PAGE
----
Policy enforcement decision guide
Defining organizational policy is not effective unless it can be enforced across your organization. A key aspect of planning any cloud migration is determining how best to combine tools provided by the cloud platform with your existing IT processes to maximize policy compliance across your entire cloud estate.
As your cloud estate grows, you will be faced with a corresponding need to maintain and enforce policy across a larger array of resources, and subscriptions. As your estate gets larger and your organization's policy requirements increase, the scope of your policy enforcement processes needs to expand to ensure consistent policy adherence and fast violation detection.
Platform-provided policy enforcement mechanisms at the resource or subscription level are usually sufficient for smaller cloud estates. Larger deployments justify a larger enforcement scope and may need to take advantage of more sophisticated enforcement mechanisms involving deployment standards, resource grouping and organization, and integrating policy enforcement with your logging and reporting systems.
The primary factors in determining the scope of your policy enforcement processes is your organization's cloud governance requirements, the size and nature of your cloud estate, and how your organization is reflected in your subscription design. An increase in size of your estate or a greater need to centrally manage policy enforcement can both justify an increase in enforcement scope.
Baseline best practices
For single subscription and simple cloud deployments, many corporate policies can be enforced using features that are native to resources and subscriptions in Azure. The consistent use of the patterns discussed throughout the Cloud Adoption Framework decision guides can help establish a baseline level of policy compliance without specific investment in policy enforcement. These features include:
- Deployment templates can provision resources with standardized structure and configuration.
- Tagging and naming standards can help organize operations and support accounting and business requirements.
- Traffic management and networking restrictions can be implemented through Software Defined Networking.
- Role-based access control can secure and isolate your cloud resources.
Start your cloud policy enforcement planning by examining how the application of the standard patterns discussed throughout these guides can help meet your organizational requirements.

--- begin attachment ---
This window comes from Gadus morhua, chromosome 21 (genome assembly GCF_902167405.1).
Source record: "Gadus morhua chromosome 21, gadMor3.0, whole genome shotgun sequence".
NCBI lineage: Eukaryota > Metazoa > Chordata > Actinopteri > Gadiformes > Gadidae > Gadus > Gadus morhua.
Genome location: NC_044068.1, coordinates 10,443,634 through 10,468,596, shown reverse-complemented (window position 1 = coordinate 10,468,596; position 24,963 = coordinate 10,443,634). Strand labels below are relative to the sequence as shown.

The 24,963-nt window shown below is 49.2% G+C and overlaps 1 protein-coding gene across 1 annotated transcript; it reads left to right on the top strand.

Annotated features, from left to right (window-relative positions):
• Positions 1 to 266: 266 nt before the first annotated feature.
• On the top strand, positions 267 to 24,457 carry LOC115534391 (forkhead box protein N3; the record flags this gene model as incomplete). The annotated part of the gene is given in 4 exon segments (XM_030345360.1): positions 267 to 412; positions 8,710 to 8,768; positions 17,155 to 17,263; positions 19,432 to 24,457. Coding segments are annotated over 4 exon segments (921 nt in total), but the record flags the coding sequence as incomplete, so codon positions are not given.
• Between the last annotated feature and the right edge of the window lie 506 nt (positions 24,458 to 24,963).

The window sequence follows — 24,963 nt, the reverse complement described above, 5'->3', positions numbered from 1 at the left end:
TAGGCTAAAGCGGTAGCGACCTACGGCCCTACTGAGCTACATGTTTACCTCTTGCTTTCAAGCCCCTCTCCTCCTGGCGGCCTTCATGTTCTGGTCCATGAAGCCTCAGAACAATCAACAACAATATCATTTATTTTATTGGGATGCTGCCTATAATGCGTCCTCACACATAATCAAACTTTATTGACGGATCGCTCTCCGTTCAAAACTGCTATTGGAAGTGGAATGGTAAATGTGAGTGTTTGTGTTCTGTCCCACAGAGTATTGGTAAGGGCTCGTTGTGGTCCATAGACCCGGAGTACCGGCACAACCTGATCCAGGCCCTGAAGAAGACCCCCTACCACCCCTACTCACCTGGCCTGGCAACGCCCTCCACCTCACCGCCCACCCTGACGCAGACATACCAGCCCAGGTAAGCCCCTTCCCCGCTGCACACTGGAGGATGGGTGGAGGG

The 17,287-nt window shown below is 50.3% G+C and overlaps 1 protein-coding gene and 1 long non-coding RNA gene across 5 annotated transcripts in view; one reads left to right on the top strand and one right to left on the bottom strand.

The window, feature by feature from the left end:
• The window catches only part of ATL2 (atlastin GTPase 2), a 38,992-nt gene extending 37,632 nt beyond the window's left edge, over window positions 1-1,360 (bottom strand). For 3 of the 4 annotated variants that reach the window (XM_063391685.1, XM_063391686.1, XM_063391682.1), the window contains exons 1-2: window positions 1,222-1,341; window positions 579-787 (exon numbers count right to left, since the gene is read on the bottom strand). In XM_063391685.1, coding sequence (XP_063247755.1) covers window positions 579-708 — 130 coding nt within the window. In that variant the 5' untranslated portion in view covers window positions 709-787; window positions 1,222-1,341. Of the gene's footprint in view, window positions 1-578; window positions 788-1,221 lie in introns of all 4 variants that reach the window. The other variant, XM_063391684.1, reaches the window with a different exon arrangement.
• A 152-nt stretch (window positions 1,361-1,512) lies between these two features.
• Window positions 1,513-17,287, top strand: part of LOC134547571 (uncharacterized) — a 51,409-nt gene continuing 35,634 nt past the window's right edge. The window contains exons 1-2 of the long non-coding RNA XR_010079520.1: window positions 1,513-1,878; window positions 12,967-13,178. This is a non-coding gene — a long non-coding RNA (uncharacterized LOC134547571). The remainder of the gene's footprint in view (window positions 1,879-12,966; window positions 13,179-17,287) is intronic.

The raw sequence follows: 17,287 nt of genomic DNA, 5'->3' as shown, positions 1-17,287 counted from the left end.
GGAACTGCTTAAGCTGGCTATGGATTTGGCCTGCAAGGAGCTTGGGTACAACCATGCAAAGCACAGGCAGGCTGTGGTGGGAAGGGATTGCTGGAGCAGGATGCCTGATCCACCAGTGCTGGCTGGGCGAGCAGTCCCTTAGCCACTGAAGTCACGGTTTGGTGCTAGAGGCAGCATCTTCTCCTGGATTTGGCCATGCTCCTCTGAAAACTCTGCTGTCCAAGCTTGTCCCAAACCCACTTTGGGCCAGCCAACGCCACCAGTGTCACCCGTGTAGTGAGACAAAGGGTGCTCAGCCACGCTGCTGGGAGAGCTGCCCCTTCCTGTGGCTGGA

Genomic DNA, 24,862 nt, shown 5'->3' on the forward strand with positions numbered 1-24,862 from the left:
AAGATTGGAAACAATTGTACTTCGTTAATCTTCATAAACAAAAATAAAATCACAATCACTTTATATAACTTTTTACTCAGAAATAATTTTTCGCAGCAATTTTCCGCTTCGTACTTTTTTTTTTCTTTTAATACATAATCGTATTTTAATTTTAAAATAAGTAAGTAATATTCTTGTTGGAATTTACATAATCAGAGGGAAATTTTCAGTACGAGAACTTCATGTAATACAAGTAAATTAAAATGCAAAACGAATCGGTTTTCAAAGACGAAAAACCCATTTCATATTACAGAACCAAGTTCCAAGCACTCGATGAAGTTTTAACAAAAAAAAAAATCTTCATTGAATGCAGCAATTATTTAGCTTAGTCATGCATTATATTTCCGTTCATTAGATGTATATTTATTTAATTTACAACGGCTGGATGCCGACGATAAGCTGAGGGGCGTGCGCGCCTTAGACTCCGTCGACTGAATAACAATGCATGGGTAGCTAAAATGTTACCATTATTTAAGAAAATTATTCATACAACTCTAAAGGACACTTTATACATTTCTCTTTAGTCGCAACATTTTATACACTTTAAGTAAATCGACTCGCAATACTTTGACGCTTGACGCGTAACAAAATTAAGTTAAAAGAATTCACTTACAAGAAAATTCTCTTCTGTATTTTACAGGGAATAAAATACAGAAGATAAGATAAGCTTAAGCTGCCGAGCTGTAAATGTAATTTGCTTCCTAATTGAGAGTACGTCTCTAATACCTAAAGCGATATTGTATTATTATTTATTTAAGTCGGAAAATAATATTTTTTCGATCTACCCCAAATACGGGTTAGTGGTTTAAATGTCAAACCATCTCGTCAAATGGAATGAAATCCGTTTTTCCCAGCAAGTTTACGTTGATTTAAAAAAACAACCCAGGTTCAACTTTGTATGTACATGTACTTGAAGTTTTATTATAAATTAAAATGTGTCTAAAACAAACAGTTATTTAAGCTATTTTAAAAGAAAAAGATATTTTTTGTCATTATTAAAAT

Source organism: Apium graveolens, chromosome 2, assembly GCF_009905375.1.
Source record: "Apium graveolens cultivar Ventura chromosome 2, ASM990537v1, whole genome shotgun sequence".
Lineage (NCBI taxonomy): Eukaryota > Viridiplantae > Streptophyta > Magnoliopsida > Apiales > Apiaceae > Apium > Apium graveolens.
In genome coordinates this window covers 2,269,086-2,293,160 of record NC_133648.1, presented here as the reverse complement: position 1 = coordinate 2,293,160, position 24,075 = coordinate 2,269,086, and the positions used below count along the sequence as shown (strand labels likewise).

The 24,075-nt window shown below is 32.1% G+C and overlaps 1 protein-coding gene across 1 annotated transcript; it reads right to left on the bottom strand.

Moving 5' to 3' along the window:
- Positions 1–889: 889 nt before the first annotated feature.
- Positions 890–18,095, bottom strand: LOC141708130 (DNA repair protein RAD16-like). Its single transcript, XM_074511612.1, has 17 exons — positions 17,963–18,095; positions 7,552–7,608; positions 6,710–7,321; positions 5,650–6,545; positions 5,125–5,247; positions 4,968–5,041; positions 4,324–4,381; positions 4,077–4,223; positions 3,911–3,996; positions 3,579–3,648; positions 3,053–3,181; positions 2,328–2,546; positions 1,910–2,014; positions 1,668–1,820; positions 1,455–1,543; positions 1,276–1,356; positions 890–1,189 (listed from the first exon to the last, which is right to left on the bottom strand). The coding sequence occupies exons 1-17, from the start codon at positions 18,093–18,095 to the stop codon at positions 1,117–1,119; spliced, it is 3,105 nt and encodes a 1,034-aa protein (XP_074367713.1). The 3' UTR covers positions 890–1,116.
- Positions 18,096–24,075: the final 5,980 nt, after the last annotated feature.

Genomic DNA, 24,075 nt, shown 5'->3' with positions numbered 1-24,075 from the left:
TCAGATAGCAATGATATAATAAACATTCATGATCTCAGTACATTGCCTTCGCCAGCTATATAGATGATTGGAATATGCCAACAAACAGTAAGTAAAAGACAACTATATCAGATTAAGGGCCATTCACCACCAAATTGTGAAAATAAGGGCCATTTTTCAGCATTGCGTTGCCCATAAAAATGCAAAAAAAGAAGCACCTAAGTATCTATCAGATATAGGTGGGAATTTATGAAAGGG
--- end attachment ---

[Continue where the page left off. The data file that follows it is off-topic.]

Policy compliance monitoring
A first step beyond simply relying on the policy enforcement mechanisms provided by the Azure platform is ensuring ability to verify cloud-based applications and services comply with organizational policy. This includes implementing notification capabilities for alerting responsible parties if a resource becomes noncompliant. Effective logging and reporting of the compliance status of your cloud workloads is a critical part of a corporate policy enforcement strategy.
As your cloud estate grows, additional tools such as Azure Security Center can provide integrated security and threat detection, and help apply centralized policy management and alerting for both your on-premises and cloud assets.
In Azure, you can apply configuration settings and resource creation rules at the management group, subscription, or resource group level to help ensure policy alignment.
Azure Policy is an Azure service for creating, assigning, and managing policies. These policies enforce different rules and effects over your resources, so those resources stay compliant with your corporate standards and service-level agreements. Azure Policy evaluates your resources for noncompliance with assigned policies. For example, you might want to limit the SKU size of virtual machines in your environment. After implementing a corresponding policy, new and existing resources are evaluated for compliance. With the right policy, existing resources can be brought into compliance.
As your cloud estate grows to span many subscriptions that require enforcement, you will need to focus on a cloud-estate-wide enforcement strategy to ensure policy consistency.
Your subscription design must account for policy in relation to your organizational structure. In addition to helping support complex organization within your subscription design, Azure management groups can be used to assign Azure Policy rules across multiple subscriptions.
While standardized deployment templates are effective at a smaller scale, Azure Blueprints allows large-scale standardized provisioning and deployment orchestration of Azure solutions. Workloads across multiple subscriptions can be deployed with consistent policy settings for any resources created.
For IT environments integrating cloud and on-premises resources, you may need use logging and reporting systems to provide hybrid monitoring capabilities. Your third-party or custom operational monitoring systems may offer additional policy enforcement capabilities. For larger or more mature cloud estates, consider how best to integrate these systems with your cloud assets.
Policy enforcement is just one of the core infrastructure components requiring architectural decisions during a cloud adoption process. Visit the decision guides overview to learn about alternative patterns or models used when making design decisions for other types of infrastructure.